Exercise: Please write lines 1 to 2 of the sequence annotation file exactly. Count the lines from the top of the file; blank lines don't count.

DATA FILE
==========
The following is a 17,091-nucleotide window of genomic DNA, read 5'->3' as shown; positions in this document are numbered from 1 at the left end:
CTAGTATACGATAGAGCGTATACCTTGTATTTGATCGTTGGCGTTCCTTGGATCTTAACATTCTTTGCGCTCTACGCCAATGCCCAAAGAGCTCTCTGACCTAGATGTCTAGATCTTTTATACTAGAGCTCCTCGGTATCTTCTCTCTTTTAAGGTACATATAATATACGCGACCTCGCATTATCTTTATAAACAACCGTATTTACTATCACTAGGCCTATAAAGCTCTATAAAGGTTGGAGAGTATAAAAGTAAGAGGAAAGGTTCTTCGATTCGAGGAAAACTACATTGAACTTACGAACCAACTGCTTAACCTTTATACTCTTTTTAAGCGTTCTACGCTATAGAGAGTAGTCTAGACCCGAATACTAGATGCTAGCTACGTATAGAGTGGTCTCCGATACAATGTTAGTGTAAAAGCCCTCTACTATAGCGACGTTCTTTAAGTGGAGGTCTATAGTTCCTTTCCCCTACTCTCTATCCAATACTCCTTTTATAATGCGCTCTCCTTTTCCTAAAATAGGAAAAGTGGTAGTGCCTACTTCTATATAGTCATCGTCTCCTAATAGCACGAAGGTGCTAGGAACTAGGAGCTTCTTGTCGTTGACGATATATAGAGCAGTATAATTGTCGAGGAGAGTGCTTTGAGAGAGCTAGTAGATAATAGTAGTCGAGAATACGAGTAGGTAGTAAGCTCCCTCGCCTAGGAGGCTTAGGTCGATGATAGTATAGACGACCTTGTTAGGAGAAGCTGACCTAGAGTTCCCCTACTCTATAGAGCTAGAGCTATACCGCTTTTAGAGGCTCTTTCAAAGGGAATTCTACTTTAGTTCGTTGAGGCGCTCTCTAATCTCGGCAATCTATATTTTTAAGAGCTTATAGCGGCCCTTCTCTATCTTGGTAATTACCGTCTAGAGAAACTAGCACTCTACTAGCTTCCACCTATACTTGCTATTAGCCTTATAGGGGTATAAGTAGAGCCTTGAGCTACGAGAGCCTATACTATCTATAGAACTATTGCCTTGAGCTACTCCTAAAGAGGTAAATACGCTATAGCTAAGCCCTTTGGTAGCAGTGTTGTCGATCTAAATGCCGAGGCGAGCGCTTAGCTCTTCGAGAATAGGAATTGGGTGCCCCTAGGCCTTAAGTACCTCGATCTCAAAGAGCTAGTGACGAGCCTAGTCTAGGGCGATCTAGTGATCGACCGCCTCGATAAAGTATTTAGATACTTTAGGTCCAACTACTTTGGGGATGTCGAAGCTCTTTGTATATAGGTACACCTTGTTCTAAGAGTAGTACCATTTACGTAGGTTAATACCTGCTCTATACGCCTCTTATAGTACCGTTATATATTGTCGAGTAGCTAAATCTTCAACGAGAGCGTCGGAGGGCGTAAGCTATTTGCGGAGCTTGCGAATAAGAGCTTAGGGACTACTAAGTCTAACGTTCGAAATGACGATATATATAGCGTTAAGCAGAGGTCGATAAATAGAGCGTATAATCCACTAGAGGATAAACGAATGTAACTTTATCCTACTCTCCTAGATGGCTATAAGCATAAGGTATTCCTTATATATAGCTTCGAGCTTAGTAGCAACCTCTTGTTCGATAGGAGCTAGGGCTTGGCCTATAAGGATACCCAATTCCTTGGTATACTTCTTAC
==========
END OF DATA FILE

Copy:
The following is a 17,091-nucleotide window of genomic DNA, read 5'->3' as shown; positions in this document are numbered from 1 at the left end:
CTAGTATACGATAGAGCGTATACCTTGTATTTGATCGTTGGCGTTCCTTGGATCTTAACATTCTTTGCGCTCTACGCCAATGCCCAAAGAGCTCTCTGACCTAGATGTCTAGATCTTTTATACTAGAGCTCCTCGGTATCTTCTCTCTTTTAAGGTACATATAATATACGCGACCTCGCATTATCTTTATAAACAACCGTATTTACTATCACTAGGCCTATAAAGCTCTATAAAGGTTGGAGAGTATAAAAGTAAGAGGAAAGGTTCTTCGATTCGAGGAAAACTACATTGAACTTACGAACCAACTGCTTAACCTTTATACTCTTTTTAAGCGTTCTACGCTATAGAGAGTAGTCTAGACCCGAATACTAGATGCTAGCTACGTATAGAGTGGTCTCCGATACAATGTTAGTGTAAAAGCCCTCTACTATAGCGACGTTCTTTAAGTGGAGGTCTATAGTTCCTTTCCCCTACTCTCTATCCAATACTCCTTTTATAATGCGCTCTCCTTTTCCTAAAATAGGAAAAGTGGTAGTGCCTACTTCTATATAGTCATCGTCTCCTAATAGCACGAAGGTGCTAGGAACTAGGAGCTTCTTGTCGTTGACGATATATAGAGCAGTATAATTGTCGAGGAGAGTGCTTTGAGAGAGCTAGTAGATAATAGTAGTCGAGAATACGAGTAGGTAGTAAGCTCCCTCGCCTAGGAGGCTTAGGTCGATGATAGTATAGACGACCTTGTTAGGAGAAGCTGACCTAGAGTTCCCCTACTCTATAGAGCTAGAGCTATACCGCTTTTAGAGGCTCTTTCAAAGGGAATTCTACTTTAGTTCGTTGAGGCGCTCTCTAATCTCGGCAATCTATATTTTTAAGAGCTTATAGCGGCCCTTCTCTATCTTGGTAATTACCGTCTAGAGAAACTAGCACTCTACTAGCTTCCACCTATACTTGCTATTAGCCTTATAGGGGTATAAGTAGAGCCTTGAGCTACGAGAGCCTATACTATCTATAGAACTATTGCCTTGAGCTACTCCTAAAGAGGTAAATACGCTATAGCTAAGCCCTTTGGTAGCAGTGTTGTCGATCTAAATGCCGAGGCGAGCGCTTAGCTCTTCGAGAATAGGAATTGGGTGCCCCTAGGCCTTAAGTACCTCGATCTCAAAGAGCTAGTGACGAGCCTAGTCTAGGGCGATCTAGTGATCGACCGCCTCGATAAAGTATTTAGATACTTTAGGTCCAACTACTTTGGGGATGTCGAAGCTCTTTGTATATAGGTACACCTTGTTCTAAGAGTAGTACCATTTACGTAGGTTAATACCTGCTCTATACGCCTCTTATAGTACCGTTATATATTGTCGAGTAGCTAAATCTTCAACGAGAGCGTCGGAGGGCGTAAGCTATTTGCGGAGCTTGCGAATAAGAGCTTAGGGACTACTAAGTCTAACGTTCGAAATGACGATATATATAGCGTTAAGCAGAGGTCGATAAATAGAGCGTATAATCCACTAGAGGATAAACGAATGTAACTTTATCCTACTCTCCTAGATGGCTATAAGCATAAGGTATTCCTTATATATAGCTTCGAGCTTAGTAGCAACCTCTTGTTCGATAGGAGCTAGGGCTTGGCCTATAAGGATACCCAATTCCTTGGTATACTTCTTAC